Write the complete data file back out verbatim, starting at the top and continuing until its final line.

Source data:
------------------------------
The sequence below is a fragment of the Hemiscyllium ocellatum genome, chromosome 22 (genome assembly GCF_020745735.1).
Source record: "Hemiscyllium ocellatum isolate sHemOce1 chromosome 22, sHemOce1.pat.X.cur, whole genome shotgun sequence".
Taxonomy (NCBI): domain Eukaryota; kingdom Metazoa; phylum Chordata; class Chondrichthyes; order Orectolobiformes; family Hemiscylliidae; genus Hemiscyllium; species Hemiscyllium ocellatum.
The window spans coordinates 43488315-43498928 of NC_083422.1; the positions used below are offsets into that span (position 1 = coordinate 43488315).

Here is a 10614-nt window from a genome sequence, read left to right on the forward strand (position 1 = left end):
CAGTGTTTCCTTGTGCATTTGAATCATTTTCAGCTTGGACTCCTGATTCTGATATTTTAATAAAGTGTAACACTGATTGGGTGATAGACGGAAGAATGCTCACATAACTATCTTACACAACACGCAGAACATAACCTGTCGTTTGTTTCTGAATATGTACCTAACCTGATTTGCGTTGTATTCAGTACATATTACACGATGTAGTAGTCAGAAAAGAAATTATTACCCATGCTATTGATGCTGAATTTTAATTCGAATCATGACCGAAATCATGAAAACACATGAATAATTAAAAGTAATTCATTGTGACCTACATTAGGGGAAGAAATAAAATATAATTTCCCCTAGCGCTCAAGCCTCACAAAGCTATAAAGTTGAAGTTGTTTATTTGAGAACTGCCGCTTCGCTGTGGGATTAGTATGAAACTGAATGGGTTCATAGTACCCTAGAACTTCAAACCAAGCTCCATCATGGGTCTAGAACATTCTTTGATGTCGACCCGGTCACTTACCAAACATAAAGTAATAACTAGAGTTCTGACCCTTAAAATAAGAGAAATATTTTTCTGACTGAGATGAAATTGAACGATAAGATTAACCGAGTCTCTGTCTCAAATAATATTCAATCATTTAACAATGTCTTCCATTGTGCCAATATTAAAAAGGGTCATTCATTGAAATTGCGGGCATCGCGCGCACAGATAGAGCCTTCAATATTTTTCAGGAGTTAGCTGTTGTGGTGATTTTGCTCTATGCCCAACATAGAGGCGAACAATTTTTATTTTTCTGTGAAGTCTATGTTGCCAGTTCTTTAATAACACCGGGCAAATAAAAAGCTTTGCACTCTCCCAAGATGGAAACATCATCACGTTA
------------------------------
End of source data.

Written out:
The sequence below is a fragment of the Hemiscyllium ocellatum genome, chromosome 22 (genome assembly GCF_020745735.1).
Source record: "Hemiscyllium ocellatum isolate sHemOce1 chromosome 22, sHemOce1.pat.X.cur, whole genome shotgun sequence".
Taxonomy (NCBI): domain Eukaryota; kingdom Metazoa; phylum Chordata; class Chondrichthyes; order Orectolobiformes; family Hemiscylliidae; genus Hemiscyllium; species Hemiscyllium ocellatum.
The window spans coordinates 43488315-43498928 of NC_083422.1; the positions used below are offsets into that span (position 1 = coordinate 43488315).

Here is a 10614-nt window from a genome sequence, read left to right on the forward strand (position 1 = left end):
CAGTGTTTCCTTGTGCATTTGAATCATTTTCAGCTTGGACTCCTGATTCTGATATTTTAATAAAGTGTAACACTGATTGGGTGATAGACGGAAGAATGCTCACATAACTATCTTACACAACACGCAGAACATAACCTGTCGTTTGTTTCTGAATATGTACCTAACCTGATTTGCGTTGTATTCAGTACATATTACACGATGTAGTAGTCAGAAAAGAAATTATTACCCATGCTATTGATGCTGAATTTTAATTCGAATCATGACCGAAATCATGAAAACACATGAATAATTAAAAGTAATTCATTGTGACCTACATTAGGGGAAGAAATAAAATATAATTTCCCCTAGCGCTCAAGCCTCACAAAGCTATAAAGTTGAAGTTGTTTATTTGAGAACTGCCGCTTCGCTGTGGGATTAGTATGAAACTGAATGGGTTCATAGTACCCTAGAACTTCAAACCAAGCTCCATCATGGGTCTAGAACATTCTTTGATGTCGACCCGGTCACTTACCAAACATAAAGTAATAACTAGAGTTCTGACCCTTAAAATAAGAGAAATATTTTTCTGACTGAGATGAAATTGAACGATAAGATTAACCGAGTCTCTGTCTCAAATAATATTCAATCATTTAACAATGTCTTCCATTGTGCCAATATTAAAAAGGGTCATTCATTGAAATTGCGGGCATCGCGCGCACAGATAGAGCCTTCAATATTTTTCAGGAGTTAGCTGTTGTGGTGATTTTGCTCTATGCCCAACATAGAGGCGAACAATTTTTATTTTTCTGTGAAGTCTATGTTGCCAGTTCTTTAATAACACCGGGCAAATAAAAAGCTTTGCACTCTCCCAAGATGGAAACATCATCACGTTA